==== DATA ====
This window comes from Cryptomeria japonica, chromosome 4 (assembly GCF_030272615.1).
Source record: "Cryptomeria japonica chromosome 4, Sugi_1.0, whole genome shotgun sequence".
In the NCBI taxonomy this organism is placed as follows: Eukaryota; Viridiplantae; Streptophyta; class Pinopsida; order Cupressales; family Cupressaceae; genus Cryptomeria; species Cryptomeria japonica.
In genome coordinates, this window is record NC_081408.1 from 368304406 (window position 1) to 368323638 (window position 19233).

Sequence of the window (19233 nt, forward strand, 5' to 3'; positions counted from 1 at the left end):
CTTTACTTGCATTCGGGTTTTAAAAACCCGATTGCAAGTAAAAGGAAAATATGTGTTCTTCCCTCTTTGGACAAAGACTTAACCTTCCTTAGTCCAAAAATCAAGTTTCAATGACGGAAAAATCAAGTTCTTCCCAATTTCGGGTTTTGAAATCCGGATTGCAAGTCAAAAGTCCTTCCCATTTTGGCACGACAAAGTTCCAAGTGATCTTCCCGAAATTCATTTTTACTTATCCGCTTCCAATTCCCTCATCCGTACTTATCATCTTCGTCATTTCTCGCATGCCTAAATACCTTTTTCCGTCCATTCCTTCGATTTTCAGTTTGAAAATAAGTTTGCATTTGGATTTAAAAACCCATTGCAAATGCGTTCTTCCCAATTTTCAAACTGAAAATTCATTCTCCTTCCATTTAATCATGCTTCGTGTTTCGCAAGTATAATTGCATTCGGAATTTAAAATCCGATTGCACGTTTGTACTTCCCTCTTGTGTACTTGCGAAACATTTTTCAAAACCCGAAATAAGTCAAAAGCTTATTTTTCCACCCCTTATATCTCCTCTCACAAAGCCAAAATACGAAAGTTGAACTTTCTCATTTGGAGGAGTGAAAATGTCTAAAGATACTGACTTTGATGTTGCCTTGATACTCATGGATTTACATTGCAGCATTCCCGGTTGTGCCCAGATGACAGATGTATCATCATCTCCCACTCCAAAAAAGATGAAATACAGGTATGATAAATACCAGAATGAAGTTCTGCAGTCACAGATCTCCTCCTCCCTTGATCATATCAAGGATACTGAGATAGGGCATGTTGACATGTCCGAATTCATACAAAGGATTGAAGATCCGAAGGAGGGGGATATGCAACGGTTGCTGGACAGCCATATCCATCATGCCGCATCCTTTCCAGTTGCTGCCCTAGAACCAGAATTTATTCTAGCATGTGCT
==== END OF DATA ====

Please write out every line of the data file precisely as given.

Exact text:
This window comes from Cryptomeria japonica, chromosome 4 (assembly GCF_030272615.1).
Source record: "Cryptomeria japonica chromosome 4, Sugi_1.0, whole genome shotgun sequence".
In the NCBI taxonomy this organism is placed as follows: Eukaryota; Viridiplantae; Streptophyta; class Pinopsida; order Cupressales; family Cupressaceae; genus Cryptomeria; species Cryptomeria japonica.
In genome coordinates, this window is record NC_081408.1 from 368304406 (window position 1) to 368323638 (window position 19233).

Sequence of the window (19233 nt, forward strand, 5' to 3'; positions counted from 1 at the left end):
CTTTACTTGCATTCGGGTTTTAAAAACCCGATTGCAAGTAAAAGGAAAATATGTGTTCTTCCCTCTTTGGACAAAGACTTAACCTTCCTTAGTCCAAAAATCAAGTTTCAATGACGGAAAAATCAAGTTCTTCCCAATTTCGGGTTTTGAAATCCGGATTGCAAGTCAAAAGTCCTTCCCATTTTGGCACGACAAAGTTCCAAGTGATCTTCCCGAAATTCATTTTTACTTATCCGCTTCCAATTCCCTCATCCGTACTTATCATCTTCGTCATTTCTCGCATGCCTAAATACCTTTTTCCGTCCATTCCTTCGATTTTCAGTTTGAAAATAAGTTTGCATTTGGATTTAAAAACCCATTGCAAATGCGTTCTTCCCAATTTTCAAACTGAAAATTCATTCTCCTTCCATTTAATCATGCTTCGTGTTTCGCAAGTATAATTGCATTCGGAATTTAAAATCCGATTGCACGTTTGTACTTCCCTCTTGTGTACTTGCGAAACATTTTTCAAAACCCGAAATAAGTCAAAAGCTTATTTTTCCACCCCTTATATCTCCTCTCACAAAGCCAAAATACGAAAGTTGAACTTTCTCATTTGGAGGAGTGAAAATGTCTAAAGATACTGACTTTGATGTTGCCTTGATACTCATGGATTTACATTGCAGCATTCCCGGTTGTGCCCAGATGACAGATGTATCATCATCTCCCACTCCAAAAAAGATGAAATACAGGTATGATAAATACCAGAATGAAGTTCTGCAGTCACAGATCTCCTCCTCCCTTGATCATATCAAGGATACTGAGATAGGGCATGTTGACATGTCCGAATTCATACAAAGGATTGAAGATCCGAAGGAGGGGGATATGCAACGGTTGCTGGACAGCCATATCCATCATGCCGCATCCTTTCCAGTTGCTGCCCTAGAACCAGAATTTATTCTAGCATGTGCT